Teacher CJ sings himself an ARIA nomination

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Christopher “CJ” Shaw… “[If I win] I would be humbled, I would be moved, [and] it would mean the world to the school, who have been so supportive.” Photo: Nathan Schmidt.
WHEN Christopher “CJ” Shaw swapped folk songs for primary school music teaching, he never thought it’d secure him a nomination for an ARIA. 

The 38-year-old of Hackett is the first Canberran to be nominated for an ARIA Music Teacher Award and is up against two NSW teachers and one QLD teacher.

Voting closes on November 18, and while CJ’s students are his number one fans, telling him, “I vote for you all the time, [or] I saw you on television”, he says it would mean the world if outside of the school gates, Canberra could jump online and vote. 

CJ, who had no idea he’d been put forward for the award, has been nominated for the work he does educating students through music at Palmerston District Primary School.

Raised in the Blue Mountains, CJ always had a love for music so when he left school he worked as a folk musician telling stories through music while touring along rural towns from Sydney to Melbourne. 

“I’ve always loved music but [when I was about 11] I started writing songs on the piano, and then in Year 6 I learned guitar and in high school I learned more guitar, and got right into ‘90s Australian bands,” he says. 

“That prompted songwriting, and a few broken hearts on the way prompted more song writing, and then I got straight into music outside [of school] and toured into my 20s.”

Touring as CJ Shaw and the Blow Ins, saw CJ and his guitarist mate “Maddog” (Dave Perram) catching the XPT train line between Melbourne and Sydney on a year-long tour.  

“It was an amazing experience,” says CJ, who started a career as a classroom teacher about nine years ago, inspired by all the other teachers in his family. 

He taught for six years in Sydney, East Timor and Canberra, and it quickly became clear to him that music was an effective tool in terms of allowing kids to access the curriculum through song. 

“Suddenly it was through songs that they were remembering their times tables, they were remembering narrative arc or inventions or scientist names or why gravity works or the expansion of gas,” he says.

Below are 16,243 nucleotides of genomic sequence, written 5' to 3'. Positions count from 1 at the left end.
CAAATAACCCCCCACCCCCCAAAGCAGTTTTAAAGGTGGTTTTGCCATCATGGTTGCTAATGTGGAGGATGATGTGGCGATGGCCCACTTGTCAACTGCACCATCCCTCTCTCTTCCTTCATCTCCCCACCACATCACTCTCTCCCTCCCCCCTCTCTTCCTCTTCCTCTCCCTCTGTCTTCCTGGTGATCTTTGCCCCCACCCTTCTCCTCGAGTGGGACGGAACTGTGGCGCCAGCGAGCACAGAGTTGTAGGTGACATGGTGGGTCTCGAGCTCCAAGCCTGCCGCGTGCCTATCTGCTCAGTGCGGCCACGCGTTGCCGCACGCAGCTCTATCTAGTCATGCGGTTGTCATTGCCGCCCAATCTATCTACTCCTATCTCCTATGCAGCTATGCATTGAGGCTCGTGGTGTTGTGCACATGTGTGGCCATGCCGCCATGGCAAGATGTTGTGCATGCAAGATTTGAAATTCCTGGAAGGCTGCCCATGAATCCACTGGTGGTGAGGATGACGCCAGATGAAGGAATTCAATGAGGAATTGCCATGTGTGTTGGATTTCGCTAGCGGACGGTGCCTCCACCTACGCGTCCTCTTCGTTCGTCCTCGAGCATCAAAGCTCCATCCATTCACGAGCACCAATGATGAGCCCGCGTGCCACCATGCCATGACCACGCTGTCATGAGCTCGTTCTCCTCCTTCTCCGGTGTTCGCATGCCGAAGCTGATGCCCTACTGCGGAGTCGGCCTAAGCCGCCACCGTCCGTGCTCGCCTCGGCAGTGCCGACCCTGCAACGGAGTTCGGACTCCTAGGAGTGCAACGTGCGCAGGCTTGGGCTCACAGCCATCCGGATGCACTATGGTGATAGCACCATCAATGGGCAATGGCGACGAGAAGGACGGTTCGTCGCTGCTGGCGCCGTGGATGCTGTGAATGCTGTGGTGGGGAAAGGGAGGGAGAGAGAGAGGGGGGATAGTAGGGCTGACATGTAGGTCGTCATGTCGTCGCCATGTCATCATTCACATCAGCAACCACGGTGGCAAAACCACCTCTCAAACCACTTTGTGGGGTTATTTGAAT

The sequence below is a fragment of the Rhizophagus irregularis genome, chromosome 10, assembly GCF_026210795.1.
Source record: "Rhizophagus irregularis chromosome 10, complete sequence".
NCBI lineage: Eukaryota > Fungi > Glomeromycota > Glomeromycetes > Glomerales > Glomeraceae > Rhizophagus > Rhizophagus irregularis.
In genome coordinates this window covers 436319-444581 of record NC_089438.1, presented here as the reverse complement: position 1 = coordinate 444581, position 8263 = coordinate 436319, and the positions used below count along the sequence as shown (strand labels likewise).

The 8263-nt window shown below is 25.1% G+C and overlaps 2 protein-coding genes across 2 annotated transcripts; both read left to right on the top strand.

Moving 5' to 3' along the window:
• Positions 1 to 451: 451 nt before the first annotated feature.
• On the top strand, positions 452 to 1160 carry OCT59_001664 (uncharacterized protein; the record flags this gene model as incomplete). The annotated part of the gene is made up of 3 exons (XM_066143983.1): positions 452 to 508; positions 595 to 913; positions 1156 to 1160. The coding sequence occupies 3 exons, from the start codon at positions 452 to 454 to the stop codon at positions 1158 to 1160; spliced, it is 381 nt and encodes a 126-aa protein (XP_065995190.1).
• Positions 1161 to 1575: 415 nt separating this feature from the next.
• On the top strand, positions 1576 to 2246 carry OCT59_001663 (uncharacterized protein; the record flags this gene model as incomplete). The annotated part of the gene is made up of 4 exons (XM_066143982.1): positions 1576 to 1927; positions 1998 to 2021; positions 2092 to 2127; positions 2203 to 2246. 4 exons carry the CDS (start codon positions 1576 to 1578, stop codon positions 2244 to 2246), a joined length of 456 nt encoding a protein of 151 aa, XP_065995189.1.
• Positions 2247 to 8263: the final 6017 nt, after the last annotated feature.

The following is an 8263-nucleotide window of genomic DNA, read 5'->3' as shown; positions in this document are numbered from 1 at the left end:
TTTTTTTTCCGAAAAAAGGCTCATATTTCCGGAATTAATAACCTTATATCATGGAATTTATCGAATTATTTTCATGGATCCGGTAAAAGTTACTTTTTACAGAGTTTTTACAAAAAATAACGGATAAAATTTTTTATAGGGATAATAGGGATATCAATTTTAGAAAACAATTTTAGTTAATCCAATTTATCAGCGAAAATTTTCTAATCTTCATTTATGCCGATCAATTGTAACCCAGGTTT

“It was a real mish-mash of key learning areas and music.”

From there, CJ completed a graduate certificate in composition at ANU, which he says locked in the formal side of things musically.

“From that moment on, I presented myself as a straight music teacher,” he says.

As the head of music at Palmerston District Primary School, and with it being a Defence school, CJ was asked to write a song for the students for Anzac Day. 

So, CJ wrote “Anzac Biscuits”, which is part of the reason he was nominated for the ARIA. 

“‘Anzac Biscuits’ is a great story because through the song we’ve been able to teach history,” he says. 

When the song was released earlier in the year, it received support from the Australian War Memorial, which saw the video get 23,000 views in its first week. 

The nomination has been incredible and it’s been great for the school, says CJ, but a highlight for him, being a massive Cold Chisel fan, was having his music idol Jimmy Barnes be his ambassador and announce the nomination over Zoom. 

“The kids loved it but you could tell it was the adults who really loved it,” he says.  

As for the grand prize, CJ says he’d be humbled to be awarded the overall winner come the no-audience, television-broadcasted award ceremony on November 25.

“I would be humbled, I would be moved, [and] it would mean the world to the school, who have been so supportive,” he says. 

As for CJ’s almost three-year-old daughter, she’s not too fussed about all the media attention dad’s been getting, including when she saw CJ talking on the television from footage filmed in their home recently, but she was pretty excited to see her doll on the news! 

Votes via aria.com.au/vote

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Danielle Nohra
Danielle Nohra is the assistant editor of "CityNews".

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